American Heritage® Dictionary of the English Language, Fourth Edition
- Cather, Willa Sibert 1873-1947. American author who wrote about frontier life. Her novel One of Ours (1922) won a Pulitzer Prize.
- n. United States writer who wrote about frontier life (1873-1947)
“Courtney – Now Willa Cather is someone I really want to read, and soon.”
“The fiction of Edith Wharton and Willa Cather is not self-consciously "experimental," but neither is it merely prose storytelling these writers fastened on "to chronicle the American psyche," as Torrance also puts it.”
“That is why people often call Cather a "conservative," whether they approve of conservatism or not.”
“You know, I haven’t quite been able to commit myself yet to Hermione Lee’s biography of Woolf, but I’ve been eyeing her book about Willa Cather, which is quite a bit shorter (God, I sound like a fifteen-year-old school girl, don’t I?, worried about the length of a book.)”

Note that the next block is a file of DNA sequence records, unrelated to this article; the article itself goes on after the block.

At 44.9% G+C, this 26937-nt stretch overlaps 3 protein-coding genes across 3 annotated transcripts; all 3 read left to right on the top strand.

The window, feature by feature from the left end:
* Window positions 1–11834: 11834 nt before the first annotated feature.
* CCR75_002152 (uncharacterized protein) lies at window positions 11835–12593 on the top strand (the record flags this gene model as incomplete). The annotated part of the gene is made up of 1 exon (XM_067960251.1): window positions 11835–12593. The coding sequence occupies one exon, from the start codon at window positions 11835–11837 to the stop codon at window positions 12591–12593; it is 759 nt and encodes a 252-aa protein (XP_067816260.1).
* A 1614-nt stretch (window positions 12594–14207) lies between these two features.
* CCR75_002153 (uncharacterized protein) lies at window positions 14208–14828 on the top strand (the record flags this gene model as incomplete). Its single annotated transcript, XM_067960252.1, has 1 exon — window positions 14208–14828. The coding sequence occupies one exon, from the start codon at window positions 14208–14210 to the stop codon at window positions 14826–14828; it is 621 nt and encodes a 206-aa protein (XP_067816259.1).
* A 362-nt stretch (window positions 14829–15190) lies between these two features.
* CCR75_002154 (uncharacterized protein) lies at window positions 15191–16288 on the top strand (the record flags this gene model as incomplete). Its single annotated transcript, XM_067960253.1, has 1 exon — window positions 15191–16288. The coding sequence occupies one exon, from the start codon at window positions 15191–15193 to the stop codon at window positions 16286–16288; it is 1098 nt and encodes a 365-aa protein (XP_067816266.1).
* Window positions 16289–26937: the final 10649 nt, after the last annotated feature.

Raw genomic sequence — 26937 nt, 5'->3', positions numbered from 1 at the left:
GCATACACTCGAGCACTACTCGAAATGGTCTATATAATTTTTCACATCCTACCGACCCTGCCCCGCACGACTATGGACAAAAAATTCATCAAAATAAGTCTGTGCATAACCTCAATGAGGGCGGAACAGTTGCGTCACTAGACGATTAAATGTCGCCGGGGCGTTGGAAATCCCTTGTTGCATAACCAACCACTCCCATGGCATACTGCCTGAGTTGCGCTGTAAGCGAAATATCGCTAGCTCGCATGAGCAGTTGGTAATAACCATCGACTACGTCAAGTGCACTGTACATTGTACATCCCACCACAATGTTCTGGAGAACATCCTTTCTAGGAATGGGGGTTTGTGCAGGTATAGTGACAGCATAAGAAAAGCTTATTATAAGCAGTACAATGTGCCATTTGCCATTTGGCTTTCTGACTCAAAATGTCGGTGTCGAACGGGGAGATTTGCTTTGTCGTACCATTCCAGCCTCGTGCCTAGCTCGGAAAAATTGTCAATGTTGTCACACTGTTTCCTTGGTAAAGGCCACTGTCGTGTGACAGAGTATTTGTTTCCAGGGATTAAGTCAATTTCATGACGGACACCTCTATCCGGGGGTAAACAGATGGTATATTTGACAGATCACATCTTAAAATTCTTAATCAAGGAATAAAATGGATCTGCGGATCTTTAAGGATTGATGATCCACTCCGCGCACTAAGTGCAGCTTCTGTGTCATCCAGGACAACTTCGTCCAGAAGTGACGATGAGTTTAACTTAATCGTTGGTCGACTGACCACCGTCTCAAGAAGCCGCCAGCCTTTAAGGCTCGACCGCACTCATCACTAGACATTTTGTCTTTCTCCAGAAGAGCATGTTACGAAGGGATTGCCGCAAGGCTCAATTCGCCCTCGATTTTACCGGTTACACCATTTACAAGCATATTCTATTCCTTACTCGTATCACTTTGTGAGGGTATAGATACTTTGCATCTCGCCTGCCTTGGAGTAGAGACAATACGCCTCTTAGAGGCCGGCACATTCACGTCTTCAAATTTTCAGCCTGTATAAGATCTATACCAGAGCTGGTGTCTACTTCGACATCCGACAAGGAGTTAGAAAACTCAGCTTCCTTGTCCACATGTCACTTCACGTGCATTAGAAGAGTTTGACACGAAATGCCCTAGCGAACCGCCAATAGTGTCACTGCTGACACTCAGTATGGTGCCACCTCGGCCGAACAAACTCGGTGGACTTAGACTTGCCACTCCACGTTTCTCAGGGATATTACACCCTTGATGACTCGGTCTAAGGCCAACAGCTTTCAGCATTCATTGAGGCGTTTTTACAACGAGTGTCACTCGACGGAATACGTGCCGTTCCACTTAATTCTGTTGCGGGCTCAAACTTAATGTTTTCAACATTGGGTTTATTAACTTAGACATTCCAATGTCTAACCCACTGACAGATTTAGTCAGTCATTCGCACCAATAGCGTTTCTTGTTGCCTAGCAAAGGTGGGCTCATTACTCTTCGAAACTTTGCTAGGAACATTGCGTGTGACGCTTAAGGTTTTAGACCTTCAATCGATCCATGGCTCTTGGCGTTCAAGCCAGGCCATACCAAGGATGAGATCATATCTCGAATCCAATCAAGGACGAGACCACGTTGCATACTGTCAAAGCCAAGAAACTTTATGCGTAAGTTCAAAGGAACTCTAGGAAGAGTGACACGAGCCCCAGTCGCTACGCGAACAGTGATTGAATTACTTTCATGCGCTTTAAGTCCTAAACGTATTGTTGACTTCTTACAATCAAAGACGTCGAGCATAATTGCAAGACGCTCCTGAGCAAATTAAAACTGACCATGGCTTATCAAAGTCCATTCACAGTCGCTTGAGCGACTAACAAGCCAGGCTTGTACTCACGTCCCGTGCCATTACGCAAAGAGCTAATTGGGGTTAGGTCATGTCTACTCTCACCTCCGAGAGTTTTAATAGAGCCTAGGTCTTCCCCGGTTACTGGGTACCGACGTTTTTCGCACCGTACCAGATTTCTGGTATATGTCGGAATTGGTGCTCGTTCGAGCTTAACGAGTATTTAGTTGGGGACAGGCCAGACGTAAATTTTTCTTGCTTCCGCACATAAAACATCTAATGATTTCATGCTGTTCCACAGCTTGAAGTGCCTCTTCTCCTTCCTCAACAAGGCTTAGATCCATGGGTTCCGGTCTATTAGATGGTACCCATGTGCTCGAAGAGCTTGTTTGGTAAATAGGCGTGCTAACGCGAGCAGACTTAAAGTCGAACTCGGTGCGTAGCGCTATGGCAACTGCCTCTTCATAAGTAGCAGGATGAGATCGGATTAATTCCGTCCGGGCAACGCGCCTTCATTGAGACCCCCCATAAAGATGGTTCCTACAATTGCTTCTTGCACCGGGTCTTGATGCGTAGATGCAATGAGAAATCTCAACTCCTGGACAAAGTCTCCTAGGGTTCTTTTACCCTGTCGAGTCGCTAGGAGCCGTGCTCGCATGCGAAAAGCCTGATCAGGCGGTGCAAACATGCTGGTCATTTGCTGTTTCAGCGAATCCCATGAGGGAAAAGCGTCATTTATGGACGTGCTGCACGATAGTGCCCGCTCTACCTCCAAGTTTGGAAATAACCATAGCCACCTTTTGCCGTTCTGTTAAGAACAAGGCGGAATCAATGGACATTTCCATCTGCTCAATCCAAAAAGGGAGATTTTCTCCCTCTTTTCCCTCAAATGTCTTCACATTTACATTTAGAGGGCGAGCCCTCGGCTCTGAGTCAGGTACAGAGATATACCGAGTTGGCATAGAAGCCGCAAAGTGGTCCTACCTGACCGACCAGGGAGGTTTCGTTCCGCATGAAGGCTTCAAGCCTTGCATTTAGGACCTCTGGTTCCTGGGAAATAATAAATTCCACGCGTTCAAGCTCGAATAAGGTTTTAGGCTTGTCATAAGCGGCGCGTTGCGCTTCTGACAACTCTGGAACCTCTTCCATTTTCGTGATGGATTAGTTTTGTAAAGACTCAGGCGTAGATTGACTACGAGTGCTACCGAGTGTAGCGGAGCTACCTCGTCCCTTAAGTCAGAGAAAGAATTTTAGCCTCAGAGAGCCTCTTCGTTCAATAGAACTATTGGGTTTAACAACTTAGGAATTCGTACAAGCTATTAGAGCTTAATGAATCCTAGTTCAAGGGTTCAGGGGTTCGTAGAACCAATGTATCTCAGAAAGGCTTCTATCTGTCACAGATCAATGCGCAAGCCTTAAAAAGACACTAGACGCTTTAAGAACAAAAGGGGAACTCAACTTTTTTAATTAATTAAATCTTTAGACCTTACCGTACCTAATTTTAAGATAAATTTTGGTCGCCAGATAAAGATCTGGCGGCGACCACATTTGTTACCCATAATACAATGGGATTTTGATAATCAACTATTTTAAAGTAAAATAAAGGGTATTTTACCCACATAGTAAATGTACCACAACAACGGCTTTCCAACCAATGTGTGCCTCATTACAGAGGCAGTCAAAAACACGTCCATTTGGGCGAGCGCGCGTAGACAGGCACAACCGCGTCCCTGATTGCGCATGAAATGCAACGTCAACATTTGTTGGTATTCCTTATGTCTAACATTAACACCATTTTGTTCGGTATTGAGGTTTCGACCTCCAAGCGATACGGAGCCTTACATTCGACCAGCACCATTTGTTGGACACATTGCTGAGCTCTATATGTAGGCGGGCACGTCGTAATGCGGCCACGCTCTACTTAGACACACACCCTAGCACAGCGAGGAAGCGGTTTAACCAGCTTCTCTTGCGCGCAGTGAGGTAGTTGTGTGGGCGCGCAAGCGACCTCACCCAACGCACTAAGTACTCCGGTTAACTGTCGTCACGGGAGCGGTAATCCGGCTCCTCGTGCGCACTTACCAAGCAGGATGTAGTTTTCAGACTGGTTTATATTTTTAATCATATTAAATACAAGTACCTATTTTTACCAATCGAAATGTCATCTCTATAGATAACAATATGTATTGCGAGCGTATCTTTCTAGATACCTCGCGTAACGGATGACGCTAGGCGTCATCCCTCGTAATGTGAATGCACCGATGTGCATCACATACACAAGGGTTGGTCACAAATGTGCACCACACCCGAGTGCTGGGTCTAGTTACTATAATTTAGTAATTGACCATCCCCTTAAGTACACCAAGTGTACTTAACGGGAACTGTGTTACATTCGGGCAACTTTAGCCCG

“Indeed, such a law would make it difficult to teach the "immoral" lessons of many classics of English language literature, including the works of Shakespeare, Chaucer, James Joyce, Mark Twain, Willa Cather, Scott Fitzgerald, James Agee, or Doris Lessing.”
“There are only two or three human stories and they go on repeating themselves as fiercely as if they'd never happened before - Willa Cather (1873-1947)”
“Cather was living in NY as the library was completed with her close friend Edith Lewis.”
“I think I remember Willa Cather being particularly talented in this area.”
“But the teachers wanted us to read books by Willa Cather, F.”
“Cleopatra, one of Taylor's gaudiest roles, does make a nice change from Susan B. Anthony or Willa Cather as a subject of feminist discussion, but the book's thesis is too tenuous, the evidence too sparse, to be persuasive.”
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